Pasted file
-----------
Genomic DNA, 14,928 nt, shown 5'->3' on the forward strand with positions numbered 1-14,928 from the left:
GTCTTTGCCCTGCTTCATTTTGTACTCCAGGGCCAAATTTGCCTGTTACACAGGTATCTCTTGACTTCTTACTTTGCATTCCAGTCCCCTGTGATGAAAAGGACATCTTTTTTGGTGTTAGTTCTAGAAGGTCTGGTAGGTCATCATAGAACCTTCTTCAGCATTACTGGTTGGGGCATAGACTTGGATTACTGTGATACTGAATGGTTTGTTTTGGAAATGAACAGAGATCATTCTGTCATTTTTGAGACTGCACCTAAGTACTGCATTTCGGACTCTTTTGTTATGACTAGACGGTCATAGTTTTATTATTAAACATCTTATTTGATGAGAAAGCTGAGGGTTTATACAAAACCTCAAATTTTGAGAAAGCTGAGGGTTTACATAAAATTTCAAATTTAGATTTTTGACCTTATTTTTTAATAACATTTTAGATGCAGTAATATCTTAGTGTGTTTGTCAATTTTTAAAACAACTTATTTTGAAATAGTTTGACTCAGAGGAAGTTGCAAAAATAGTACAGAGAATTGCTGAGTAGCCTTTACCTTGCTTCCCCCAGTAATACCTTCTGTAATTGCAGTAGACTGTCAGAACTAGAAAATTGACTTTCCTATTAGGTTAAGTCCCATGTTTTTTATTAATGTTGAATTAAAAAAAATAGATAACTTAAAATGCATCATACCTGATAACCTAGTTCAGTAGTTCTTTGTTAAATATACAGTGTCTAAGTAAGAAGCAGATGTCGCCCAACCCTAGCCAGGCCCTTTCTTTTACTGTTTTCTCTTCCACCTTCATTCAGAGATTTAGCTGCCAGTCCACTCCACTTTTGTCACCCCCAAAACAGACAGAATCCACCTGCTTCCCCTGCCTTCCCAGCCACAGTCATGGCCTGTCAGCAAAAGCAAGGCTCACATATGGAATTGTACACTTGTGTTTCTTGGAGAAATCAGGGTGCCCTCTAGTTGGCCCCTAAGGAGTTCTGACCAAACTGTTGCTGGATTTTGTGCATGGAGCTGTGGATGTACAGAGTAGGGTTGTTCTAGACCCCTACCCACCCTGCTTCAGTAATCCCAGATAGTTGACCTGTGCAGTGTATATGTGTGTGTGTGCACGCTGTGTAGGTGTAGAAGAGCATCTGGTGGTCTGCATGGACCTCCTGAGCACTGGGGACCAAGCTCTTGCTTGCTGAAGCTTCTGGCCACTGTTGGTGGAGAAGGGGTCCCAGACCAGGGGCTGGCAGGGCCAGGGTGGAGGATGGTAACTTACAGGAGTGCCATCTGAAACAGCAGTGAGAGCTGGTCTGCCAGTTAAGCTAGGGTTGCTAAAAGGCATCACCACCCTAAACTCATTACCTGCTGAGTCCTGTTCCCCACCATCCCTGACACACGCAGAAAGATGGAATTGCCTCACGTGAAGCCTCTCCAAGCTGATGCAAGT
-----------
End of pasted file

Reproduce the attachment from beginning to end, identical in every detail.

Genomic DNA, 14,928 nt, shown 5'->3' on the forward strand with positions numbered 1-14,928 from the left:
GTCTTTGCCCTGCTTCATTTTGTACTCCAGGGCCAAATTTGCCTGTTACACAGGTATCTCTTGACTTCTTACTTTGCATTCCAGTCCCCTGTGATGAAAAGGACATCTTTTTTGGTGTTAGTTCTAGAAGGTCTGGTAGGTCATCATAGAACCTTCTTCAGCATTACTGGTTGGGGCATAGACTTGGATTACTGTGATACTGAATGGTTTGTTTTGGAAATGAACAGAGATCATTCTGTCATTTTTGAGACTGCACCTAAGTACTGCATTTCGGACTCTTTTGTTATGACTAGACGGTCATAGTTTTATTATTAAACATCTTATTTGATGAGAAAGCTGAGGGTTTATACAAAACCTCAAATTTTGAGAAAGCTGAGGGTTTACATAAAATTTCAAATTTAGATTTTTGACCTTATTTTTTAATAACATTTTAGATGCAGTAATATCTTAGTGTGTTTGTCAATTTTTAAAACAACTTATTTTGAAATAGTTTGACTCAGAGGAAGTTGCAAAAATAGTACAGAGAATTGCTGAGTAGCCTTTACCTTGCTTCCCCCAGTAATACCTTCTGTAATTGCAGTAGACTGTCAGAACTAGAAAATTGACTTTCCTATTAGGTTAAGTCCCATGTTTTTTATTAATGTTGAATTAAAAAAAATAGATAACTTAAAATGCATCATACCTGATAACCTAGTTCAGTAGTTCTTTGTTAAATATACAGTGTCTAAGTAAGAAGCAGATGTCGCCCAACCCTAGCCAGGCCCTTTCTTTTACTGTTTTCTCTTCCACCTTCATTCAGAGATTTAGCTGCCAGTCCACTCCACTTTTGTCACCCCCAAAACAGACAGAATCCACCTGCTTCCCCTGCCTTCCCAGCCACAGTCATGGCCTGTCAGCAAAAGCAAGGCTCACATATGGAATTGTACACTTGTGTTTCTTGGAGAAATCAGGGTGCCCTCTAGTTGGCCCCTAAGGAGTTCTGACCAAACTGTTGCTGGATTTTGTGCATGGAGCTGTGGATGTACAGAGTAGGGTTGTTCTAGACCCCTACCCACCCTGCTTCAGTAATCCCAGATAGTTGACCTGTGCAGTGTATATGTGTGTGTGTGCACGCTGTGTAGGTGTAGAAGAGCATCTGGTGGTCTGCATGGACCTCCTGAGCACTGGGGACCAAGCTCTTGCTTGCTGAAGCTTCTGGCCACTGTTGGTGGAGAAGGGGTCCCAGACCAGGGGCTGGCAGGGCCAGGGTGGAGGATGGTAACTTACAGGAGTGCCATCTGAAACAGCAGTGAGAGCTGGTCTGCCAGTTAAGCTAGGGTTGCTAAAAGGCATCACCACCCTAAACTCATTACCTGCTGAGTCCTGTTCCCCACCATCCCTGACACACGCAGAAAGATGGAATTGCCTCACGTGAAGCCTCTCCAAGCTGATGCAAGT